Consumers – As mentioned above, one of the positive catalysts last week was the data around retail sales. With retail sales showing +17% growth in May, it indicates that consumers are staying afloat. In addition, it shows that other measures like unemployment benefits and financial stimulus are working. The reason consumer spending is so important is because it has a large impact on GDP. With consumer spending accounting for nearly 70% GDP, last week’s data is a positive momentum builder relating to economic healing.

Labor Markets – Last week, initial claims came in around 1.5 million. Despite this number being slightly higher than expected, it’s also a number that is going down week over week. For the last 11 weeks now, initial jobless claims have declined. Investors by now understand that the recovery is going to be a marathon compared to a sprint. As long initial claims continue to fall, this will be a positive indicator for stocks.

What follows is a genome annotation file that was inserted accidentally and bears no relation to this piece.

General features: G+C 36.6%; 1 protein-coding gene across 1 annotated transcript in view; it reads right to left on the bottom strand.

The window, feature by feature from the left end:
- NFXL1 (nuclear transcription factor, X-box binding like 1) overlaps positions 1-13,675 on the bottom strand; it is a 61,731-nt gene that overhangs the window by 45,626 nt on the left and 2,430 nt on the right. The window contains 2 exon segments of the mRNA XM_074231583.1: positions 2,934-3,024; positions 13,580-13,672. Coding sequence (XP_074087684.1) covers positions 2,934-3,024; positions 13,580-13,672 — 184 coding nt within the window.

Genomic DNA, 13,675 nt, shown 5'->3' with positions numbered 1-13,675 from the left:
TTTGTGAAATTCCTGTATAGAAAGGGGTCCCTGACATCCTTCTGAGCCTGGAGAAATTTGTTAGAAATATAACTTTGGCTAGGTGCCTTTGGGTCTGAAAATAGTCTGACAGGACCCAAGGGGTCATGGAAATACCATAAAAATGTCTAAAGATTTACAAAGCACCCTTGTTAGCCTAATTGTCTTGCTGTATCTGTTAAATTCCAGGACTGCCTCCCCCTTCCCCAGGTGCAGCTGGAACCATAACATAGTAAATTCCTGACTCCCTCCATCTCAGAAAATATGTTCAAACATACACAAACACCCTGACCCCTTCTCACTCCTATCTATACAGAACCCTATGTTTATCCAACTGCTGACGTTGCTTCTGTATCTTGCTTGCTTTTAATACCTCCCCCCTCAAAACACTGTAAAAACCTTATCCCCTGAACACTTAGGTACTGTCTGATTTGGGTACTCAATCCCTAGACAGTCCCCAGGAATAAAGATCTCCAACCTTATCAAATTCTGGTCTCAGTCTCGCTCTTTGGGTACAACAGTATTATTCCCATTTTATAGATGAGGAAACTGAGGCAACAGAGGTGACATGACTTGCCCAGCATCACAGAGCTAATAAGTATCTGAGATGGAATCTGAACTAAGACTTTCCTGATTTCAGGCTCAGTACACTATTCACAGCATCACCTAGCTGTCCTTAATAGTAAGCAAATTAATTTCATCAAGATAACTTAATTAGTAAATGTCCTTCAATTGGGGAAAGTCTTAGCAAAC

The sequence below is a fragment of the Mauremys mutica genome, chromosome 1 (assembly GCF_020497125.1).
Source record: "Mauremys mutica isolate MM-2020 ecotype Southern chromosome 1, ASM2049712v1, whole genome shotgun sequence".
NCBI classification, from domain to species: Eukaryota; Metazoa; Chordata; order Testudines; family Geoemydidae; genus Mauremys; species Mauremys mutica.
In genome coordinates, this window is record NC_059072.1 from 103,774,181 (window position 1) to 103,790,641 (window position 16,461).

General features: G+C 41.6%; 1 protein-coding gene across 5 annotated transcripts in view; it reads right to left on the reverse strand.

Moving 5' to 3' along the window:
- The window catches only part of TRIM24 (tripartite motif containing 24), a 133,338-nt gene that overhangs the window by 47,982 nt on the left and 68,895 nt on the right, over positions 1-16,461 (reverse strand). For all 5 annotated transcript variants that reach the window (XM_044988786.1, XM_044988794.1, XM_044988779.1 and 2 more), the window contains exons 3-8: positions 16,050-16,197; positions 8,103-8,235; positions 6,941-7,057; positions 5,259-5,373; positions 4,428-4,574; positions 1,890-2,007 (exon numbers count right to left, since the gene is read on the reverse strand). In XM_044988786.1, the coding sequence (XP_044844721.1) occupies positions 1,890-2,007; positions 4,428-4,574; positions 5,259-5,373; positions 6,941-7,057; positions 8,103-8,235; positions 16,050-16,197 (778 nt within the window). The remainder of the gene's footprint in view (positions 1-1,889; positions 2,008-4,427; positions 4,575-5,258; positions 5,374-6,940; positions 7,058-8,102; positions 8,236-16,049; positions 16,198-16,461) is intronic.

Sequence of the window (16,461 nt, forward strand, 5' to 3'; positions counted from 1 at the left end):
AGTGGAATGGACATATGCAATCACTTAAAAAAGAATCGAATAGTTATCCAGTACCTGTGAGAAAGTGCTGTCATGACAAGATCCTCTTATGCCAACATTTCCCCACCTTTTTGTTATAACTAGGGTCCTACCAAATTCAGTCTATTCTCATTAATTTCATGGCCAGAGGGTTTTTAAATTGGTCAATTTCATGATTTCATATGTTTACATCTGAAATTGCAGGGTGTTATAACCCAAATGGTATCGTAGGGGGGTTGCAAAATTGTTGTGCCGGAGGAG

Federal Reserve – The Fed wasn’t lying when it initially said it would use all resources possible to support the economy. The economic downturn has put substantial pressure on corporate debt levels. With this being said, the Fed’s announcement last week regarding the purchase of corporate debt added some ease. This is nowhere near the long-term solution, but for the time being, it has aided in investor comfort.

The Negatives